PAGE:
March 18, 2020

2020 New Definitive Values, James Bond and London 2020


The Queen Victoria 1d black, 2d blue and 1d red from 1840/1 return once more in a London 2020 booklet. You will recognise these from a few years ago when the 175th anniversaries were noted in 2105/6. I like the idea but the Queens head and value tablet placing has always jarred slightly with me. Having said that, I can't think of where else they could go. I might have been tempted to replace Victoria with Elizabeth II and change the text to 1ST CLASS and 2ND CLASS. In fact I might try that in my editing program and if it works I'll share the results here just for fun.

We also have a Concrete & Clay booklet and a Prestige booklet marking James Bond films.


The 4+2 booklet features  te 1st Royal Mail red with code M20L MCIL which we have already seen.

The prestige book pane has a strange combination of the Union Flag 1st and the Scottish Saltire 2nd so that's going to upset the Welsh and Northern Ireland people for a while. Then there are 2 very tired looking 2p deep greens and a couple of 2nd Class blues. the Scottish stamps have the later serif-style value tablet but the UK one is the older sans serif type, not that we've had the later type for that stamp. Now might have been a good time to change that although quite why we get this combination is anyone's guess.

This pane, being planned and presumably produced sometime previously, features stamps with the code M19L MPIL. The 2p looks very much like the one in the February 2019 book but the 2nd Class stamp looks, to me, a quite new 'baby blue' shade. It also appeared in the February 2019 book so I'll have to dig that out to compare. It'll probably turn out to be the same as Cartor would, I guess, just bring out the colours from last year in whatever process is used. Not a tube of paint, I know, but some sort of formula that can be readily repeated.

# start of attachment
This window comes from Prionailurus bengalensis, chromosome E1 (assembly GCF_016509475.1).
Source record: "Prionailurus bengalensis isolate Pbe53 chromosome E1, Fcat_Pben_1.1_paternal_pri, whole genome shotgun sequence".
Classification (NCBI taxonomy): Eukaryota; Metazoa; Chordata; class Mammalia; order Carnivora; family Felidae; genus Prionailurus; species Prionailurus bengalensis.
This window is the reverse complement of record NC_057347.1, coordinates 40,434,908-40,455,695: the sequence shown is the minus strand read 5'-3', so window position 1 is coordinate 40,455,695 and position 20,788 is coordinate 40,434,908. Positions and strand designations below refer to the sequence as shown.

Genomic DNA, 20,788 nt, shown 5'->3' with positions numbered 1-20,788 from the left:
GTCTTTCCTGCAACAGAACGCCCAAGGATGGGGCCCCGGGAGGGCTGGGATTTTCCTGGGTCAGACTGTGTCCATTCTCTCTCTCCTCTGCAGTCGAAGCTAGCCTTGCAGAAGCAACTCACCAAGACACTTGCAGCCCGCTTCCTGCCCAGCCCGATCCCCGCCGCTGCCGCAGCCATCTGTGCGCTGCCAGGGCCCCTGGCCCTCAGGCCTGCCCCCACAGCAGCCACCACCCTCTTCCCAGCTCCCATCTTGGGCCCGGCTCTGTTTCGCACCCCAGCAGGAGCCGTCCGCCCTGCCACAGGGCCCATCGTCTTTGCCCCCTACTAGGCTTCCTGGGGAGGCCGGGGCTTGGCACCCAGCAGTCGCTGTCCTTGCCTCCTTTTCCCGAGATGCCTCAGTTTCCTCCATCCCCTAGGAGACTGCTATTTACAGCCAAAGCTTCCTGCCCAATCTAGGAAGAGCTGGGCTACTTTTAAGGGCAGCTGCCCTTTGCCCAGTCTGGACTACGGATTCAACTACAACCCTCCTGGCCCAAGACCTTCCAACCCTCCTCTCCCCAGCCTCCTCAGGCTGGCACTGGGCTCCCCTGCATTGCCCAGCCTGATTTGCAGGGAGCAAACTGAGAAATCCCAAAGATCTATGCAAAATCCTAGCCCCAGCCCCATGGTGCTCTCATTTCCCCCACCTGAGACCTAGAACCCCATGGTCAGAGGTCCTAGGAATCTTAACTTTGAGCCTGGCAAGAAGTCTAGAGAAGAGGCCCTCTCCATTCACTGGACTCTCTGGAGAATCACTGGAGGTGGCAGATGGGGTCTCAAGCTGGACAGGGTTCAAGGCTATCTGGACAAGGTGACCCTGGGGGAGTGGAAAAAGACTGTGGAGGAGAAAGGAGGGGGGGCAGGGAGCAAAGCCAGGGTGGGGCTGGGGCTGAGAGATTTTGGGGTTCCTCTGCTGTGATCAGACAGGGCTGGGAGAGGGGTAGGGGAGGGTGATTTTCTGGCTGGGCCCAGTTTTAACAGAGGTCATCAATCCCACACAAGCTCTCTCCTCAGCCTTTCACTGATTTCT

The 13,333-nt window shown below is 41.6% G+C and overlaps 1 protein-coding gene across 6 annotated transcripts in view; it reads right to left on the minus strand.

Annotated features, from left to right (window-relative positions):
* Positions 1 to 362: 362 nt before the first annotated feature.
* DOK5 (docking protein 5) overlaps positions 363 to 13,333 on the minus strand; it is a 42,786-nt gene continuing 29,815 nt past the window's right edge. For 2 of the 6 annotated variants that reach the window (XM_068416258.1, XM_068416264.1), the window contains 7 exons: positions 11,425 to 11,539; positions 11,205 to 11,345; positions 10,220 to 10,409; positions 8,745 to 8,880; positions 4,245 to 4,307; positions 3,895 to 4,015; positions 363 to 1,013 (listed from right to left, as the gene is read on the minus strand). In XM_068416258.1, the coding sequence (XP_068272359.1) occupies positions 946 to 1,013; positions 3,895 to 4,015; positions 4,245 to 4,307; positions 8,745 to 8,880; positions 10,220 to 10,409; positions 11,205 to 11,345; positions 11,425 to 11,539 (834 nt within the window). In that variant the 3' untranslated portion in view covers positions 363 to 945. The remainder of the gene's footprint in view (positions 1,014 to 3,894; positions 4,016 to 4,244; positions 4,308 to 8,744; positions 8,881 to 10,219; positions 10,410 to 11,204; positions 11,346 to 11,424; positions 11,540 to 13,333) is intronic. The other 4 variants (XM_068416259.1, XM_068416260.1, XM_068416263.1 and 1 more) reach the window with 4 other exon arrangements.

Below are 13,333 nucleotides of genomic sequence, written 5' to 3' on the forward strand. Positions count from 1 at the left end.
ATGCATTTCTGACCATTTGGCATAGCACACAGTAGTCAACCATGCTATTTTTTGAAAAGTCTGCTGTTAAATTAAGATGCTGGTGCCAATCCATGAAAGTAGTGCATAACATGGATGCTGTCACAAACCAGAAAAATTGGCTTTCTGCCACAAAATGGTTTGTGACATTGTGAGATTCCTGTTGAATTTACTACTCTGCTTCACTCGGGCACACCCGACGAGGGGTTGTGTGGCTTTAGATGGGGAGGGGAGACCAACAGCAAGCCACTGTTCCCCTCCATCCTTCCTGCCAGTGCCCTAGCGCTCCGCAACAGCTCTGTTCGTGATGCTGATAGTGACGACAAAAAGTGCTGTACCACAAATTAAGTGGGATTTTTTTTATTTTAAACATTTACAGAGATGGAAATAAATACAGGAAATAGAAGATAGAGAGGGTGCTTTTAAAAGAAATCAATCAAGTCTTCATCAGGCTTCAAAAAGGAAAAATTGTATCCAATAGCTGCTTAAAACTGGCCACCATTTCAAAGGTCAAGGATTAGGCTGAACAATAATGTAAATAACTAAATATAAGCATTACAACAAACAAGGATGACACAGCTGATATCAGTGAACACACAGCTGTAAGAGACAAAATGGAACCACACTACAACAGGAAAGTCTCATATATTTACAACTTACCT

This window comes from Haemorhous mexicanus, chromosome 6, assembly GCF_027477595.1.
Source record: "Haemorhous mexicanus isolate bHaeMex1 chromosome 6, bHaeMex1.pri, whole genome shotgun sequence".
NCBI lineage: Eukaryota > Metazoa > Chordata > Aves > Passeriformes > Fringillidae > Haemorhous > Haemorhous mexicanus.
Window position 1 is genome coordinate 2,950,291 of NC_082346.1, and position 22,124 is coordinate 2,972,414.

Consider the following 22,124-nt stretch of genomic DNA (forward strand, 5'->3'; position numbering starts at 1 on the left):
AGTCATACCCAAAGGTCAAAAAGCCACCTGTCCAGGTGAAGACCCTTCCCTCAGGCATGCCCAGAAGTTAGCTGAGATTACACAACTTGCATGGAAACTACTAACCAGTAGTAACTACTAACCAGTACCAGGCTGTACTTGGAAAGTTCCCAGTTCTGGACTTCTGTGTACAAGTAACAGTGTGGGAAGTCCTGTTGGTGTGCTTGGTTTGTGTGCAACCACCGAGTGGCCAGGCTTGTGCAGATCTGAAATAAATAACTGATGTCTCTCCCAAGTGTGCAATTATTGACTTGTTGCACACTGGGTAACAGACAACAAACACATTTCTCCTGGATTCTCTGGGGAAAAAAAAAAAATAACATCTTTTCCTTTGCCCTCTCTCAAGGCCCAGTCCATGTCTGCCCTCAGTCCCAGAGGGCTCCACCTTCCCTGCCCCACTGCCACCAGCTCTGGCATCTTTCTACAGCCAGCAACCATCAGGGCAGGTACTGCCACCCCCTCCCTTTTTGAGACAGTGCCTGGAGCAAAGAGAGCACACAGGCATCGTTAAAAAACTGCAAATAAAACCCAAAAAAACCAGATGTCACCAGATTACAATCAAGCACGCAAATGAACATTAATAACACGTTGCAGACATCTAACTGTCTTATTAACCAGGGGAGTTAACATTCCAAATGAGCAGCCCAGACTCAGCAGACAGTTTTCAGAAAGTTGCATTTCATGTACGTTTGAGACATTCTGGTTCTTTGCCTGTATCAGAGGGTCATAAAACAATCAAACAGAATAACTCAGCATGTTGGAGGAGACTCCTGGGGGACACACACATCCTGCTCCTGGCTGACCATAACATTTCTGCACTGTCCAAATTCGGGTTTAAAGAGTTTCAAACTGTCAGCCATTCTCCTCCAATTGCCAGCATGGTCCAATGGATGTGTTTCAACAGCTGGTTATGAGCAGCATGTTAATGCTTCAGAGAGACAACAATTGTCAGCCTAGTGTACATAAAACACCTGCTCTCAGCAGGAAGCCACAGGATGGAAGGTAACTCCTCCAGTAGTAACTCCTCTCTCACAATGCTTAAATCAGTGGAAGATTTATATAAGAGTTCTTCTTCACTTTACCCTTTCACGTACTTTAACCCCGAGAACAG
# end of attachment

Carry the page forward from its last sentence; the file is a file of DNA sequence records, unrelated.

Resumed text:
The main event this month is the issue of the new definitives, supposedly to meet demand for the new rates coming into force in a few days. This has become a regular March (or sometimes April) affair and I do look forward to it, albeit with some trepidation now that the combined total is £29.80!!


  
  

 


The official colour names are:
£1.42 garnet red
£1.63 sunset red
£1.68 tarragon green
£2.42 purple heather
£2.97 rose pink
£3.66 harvest gold
£3.82 holly green

I recognise a few of these.


 

 

 

The regionals are all just as we've seen for many years now with just new values. I can't remember seeing the black outline on the Northern Ireland higher value but that's probably my memory rather than anything new. Perhaps that was introduced when the font changed and I didn't notice.

Whilst these designs do reflect the nations well I am surprised they have not been changed since 1999. There are so many items or scenes which could be representing the four nations that could be used and I am also surprised that the designs have remained such that some values are not at all easy to read. I suspect that they are little used and no-one really cares. Those businesses who have sheets of them for particular product postage needs are so used to looking for the yellowy-brown or purple one that I guess staff don't need to bother about the value tablet either. One reason for retaining the designs, I guess.

Right, now to move once more rows of stamps from page t page to make room for all of these unexpected values. I really should have learned my lesson by now and left a lot more room between values.

2 comments:

  1. "I can't remember seeing the black outline on the Northern Ireland higher value"
    That's what I thought when I first saw it; it is certainly more prominent on this printing but has been there for a few years.

    When you get it, compare the Scotland stamps on the Declaration of Arbroath sheet with those shown here. Quite distinctly darker.

    ReplyDelete
  2. Yes, I see now! Not at all obvious before. I may have to order the sheet. I can't recall whether it would be included in my Bureau standing order. Thank you for the suggestion.

    ReplyDelete